The first God-talk on Reformed Theology; we share a book review by Professor Emeritus Rev. Dr. Robert Cathey.
In the world of Reformed Theology, where intellectual exploration meets faith, the name Karl Barth looms large. His reinterpretation of St. Anselm’s argument for the existence of God marks a pivotal moment in the evolution of theological thought. In this book review, we delve into Karl Barth’s groundbreaking work, “Anselm: Fides Quaerens Intellectum,” and explore how it represents a profound shift from traditional apologetics to a “faith-seeking understanding” approach.
This approach emphasizes the affirmation of faith over its defense or apology, resonating with the idea that it’s more productive to affirm what we believe and who we are, first, rather than constantly defending and apologizing for them.
Karl Barth’s reinterpretation of Anselm’s argument represents a profound shift in theological perspective, emphasizing the “faith-seeking understanding” approach over traditional apologetics. This approach centers on affirming faith and its interconnectedness with understanding, engaging unbelievers on theological terms, and fostering an environment where faith can flourish. It challenges the notion that faith must always be defended or apologized for and instead encourages believers to embrace and share their faith with confidence and compassion. To explore this transformative perspective further, you can download this review of Karl Barth’s work and embark on a journey of faith-seeking understanding!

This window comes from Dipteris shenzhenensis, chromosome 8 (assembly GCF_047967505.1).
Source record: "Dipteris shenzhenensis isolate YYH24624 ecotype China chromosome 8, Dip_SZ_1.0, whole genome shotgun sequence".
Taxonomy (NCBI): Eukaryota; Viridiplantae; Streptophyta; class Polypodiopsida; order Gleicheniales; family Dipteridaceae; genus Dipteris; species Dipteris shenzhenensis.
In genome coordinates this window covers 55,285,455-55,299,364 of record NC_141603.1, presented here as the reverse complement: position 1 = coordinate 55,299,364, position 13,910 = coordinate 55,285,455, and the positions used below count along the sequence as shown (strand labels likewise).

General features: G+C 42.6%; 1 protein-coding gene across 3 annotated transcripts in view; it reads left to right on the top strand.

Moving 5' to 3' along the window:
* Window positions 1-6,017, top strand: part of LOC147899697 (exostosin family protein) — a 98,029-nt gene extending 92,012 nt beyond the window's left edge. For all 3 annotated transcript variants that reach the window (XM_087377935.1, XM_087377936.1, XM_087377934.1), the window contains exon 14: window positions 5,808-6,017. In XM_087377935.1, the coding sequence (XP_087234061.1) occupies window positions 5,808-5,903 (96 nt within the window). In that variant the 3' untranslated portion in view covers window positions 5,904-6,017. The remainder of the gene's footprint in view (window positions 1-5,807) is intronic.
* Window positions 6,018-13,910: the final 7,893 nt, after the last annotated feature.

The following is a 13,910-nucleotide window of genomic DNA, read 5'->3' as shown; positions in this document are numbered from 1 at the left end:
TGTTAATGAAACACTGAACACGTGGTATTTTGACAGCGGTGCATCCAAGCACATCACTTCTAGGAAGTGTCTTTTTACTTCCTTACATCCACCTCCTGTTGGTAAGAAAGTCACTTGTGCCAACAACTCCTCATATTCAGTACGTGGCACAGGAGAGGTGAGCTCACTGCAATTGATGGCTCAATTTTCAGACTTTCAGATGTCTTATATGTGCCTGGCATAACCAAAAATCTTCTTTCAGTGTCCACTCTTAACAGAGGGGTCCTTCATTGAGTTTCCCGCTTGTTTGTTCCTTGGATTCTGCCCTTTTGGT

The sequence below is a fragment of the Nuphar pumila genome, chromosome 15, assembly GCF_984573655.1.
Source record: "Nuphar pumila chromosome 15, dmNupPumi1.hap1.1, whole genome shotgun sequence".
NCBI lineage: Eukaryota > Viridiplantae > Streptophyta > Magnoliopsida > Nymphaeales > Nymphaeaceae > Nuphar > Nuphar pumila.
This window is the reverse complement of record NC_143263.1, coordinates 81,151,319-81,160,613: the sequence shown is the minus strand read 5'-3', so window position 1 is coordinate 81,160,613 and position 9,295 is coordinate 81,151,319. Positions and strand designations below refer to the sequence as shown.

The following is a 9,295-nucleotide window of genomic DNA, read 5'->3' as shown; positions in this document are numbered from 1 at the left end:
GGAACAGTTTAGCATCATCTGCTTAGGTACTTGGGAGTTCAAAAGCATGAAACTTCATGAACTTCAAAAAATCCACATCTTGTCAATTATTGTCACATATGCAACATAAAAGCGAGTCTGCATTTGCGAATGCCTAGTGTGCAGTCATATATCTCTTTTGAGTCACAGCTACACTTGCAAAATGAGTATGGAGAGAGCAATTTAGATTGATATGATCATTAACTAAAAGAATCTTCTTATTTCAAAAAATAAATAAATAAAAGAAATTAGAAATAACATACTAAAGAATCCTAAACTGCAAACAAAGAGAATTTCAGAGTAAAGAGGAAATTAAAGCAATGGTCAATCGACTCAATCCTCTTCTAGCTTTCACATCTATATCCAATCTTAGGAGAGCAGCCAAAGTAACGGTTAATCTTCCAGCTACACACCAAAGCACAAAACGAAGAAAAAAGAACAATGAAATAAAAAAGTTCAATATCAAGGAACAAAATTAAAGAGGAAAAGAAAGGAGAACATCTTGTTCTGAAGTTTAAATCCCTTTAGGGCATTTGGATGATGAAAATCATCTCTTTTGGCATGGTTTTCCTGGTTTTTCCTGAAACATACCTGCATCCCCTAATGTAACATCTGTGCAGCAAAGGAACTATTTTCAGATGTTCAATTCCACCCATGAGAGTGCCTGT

Barth and Anselm: A Review of Karl Barth, Anselm: Fides Quaerens Intellectum: Anselm’s Proof of the Existence of God in the Context of his Theological Scheme. Ian W. Robertson, trans. Pittsburgh Reprint Series No. 2 (Pittsburgh, PA: Pickwick Pr., 1975; London: SCM Pr., 1960), 173 p. All quotations in this book review and the post are from this translation.